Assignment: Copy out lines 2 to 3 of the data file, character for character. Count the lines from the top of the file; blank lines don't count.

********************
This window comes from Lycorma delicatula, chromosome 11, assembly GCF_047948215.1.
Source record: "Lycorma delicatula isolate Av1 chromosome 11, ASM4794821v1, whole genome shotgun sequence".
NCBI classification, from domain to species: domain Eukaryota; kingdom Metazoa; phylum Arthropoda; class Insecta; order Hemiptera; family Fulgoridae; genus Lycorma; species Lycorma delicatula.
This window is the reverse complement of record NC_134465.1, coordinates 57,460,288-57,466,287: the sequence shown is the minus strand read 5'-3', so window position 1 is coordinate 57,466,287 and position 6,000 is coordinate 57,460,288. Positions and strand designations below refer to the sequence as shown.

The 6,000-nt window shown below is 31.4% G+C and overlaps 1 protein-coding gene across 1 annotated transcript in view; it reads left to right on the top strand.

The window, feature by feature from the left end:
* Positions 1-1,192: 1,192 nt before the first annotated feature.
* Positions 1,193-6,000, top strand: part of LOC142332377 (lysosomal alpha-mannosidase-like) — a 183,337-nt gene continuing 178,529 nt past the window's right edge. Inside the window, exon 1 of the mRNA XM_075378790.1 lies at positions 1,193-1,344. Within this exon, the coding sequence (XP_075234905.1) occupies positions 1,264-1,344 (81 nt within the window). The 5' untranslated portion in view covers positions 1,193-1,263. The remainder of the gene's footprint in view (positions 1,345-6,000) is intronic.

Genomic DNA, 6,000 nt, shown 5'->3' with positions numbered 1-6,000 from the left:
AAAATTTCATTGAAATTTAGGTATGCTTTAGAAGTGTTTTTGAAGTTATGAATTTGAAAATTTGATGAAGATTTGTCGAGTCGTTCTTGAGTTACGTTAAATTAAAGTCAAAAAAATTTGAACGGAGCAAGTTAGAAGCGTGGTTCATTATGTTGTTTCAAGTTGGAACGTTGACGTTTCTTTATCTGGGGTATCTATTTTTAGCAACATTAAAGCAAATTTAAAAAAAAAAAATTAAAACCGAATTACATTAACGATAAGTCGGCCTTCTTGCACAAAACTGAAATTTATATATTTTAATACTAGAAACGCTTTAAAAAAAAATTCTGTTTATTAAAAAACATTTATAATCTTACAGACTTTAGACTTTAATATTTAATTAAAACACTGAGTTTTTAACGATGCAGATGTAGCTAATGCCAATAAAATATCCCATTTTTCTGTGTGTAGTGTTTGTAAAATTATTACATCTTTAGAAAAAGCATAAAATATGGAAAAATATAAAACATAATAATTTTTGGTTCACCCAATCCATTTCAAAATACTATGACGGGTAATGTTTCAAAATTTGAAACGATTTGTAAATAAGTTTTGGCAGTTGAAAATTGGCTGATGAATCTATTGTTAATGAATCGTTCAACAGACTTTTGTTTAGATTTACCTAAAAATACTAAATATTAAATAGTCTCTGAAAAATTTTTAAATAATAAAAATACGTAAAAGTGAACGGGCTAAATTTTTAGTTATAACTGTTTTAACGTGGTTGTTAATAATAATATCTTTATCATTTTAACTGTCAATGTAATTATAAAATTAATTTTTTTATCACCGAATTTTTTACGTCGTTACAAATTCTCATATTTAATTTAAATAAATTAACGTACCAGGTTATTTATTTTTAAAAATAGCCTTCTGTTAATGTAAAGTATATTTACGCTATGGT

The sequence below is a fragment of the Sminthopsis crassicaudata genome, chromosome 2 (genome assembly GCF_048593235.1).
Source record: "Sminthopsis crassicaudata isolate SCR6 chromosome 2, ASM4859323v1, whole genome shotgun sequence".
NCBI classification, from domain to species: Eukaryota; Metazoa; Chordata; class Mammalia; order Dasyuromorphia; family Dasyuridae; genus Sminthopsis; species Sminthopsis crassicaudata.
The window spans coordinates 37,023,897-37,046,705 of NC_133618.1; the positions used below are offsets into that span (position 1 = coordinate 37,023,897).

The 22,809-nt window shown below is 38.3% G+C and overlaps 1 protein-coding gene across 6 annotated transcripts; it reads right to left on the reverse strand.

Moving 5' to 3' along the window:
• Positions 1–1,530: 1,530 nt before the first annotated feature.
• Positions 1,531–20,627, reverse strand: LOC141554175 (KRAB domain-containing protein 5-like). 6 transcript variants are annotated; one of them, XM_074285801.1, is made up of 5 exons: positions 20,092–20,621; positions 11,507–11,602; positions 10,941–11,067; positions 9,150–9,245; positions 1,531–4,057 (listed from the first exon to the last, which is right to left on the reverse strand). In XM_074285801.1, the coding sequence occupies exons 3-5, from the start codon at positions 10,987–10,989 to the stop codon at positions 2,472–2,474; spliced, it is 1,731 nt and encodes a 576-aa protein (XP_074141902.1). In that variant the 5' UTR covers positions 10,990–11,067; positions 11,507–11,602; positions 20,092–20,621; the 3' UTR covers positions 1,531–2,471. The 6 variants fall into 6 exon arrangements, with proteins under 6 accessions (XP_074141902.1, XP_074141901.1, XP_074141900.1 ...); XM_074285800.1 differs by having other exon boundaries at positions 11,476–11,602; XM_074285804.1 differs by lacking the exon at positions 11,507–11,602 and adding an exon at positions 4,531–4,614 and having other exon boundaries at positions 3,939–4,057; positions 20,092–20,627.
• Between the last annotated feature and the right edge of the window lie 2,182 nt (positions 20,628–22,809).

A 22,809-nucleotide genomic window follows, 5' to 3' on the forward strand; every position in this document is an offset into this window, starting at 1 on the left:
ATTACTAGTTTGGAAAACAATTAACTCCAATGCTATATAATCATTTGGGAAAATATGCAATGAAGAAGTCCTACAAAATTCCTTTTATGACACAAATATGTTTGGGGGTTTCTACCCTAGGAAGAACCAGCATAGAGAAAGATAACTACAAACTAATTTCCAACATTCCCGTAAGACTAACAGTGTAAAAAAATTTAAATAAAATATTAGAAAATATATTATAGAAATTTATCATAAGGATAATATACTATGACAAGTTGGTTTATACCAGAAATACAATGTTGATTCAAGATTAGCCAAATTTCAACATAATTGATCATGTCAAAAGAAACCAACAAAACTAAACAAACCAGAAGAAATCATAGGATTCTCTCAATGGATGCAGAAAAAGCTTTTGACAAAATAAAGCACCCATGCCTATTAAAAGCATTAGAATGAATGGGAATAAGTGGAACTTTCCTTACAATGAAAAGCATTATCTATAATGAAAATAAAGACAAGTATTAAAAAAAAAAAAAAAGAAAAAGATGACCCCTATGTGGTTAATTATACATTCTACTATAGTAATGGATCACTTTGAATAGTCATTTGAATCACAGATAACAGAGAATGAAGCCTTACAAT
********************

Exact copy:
Source record: "Lycorma delicatula isolate Av1 chromosome 11, ASM4794821v1, whole genome shotgun sequence".
NCBI classification, from domain to species: domain Eukaryota; kingdom Metazoa; phylum Arthropoda; class Insecta; order Hemiptera; family Fulgoridae; genus Lycorma; species Lycorma delicatula.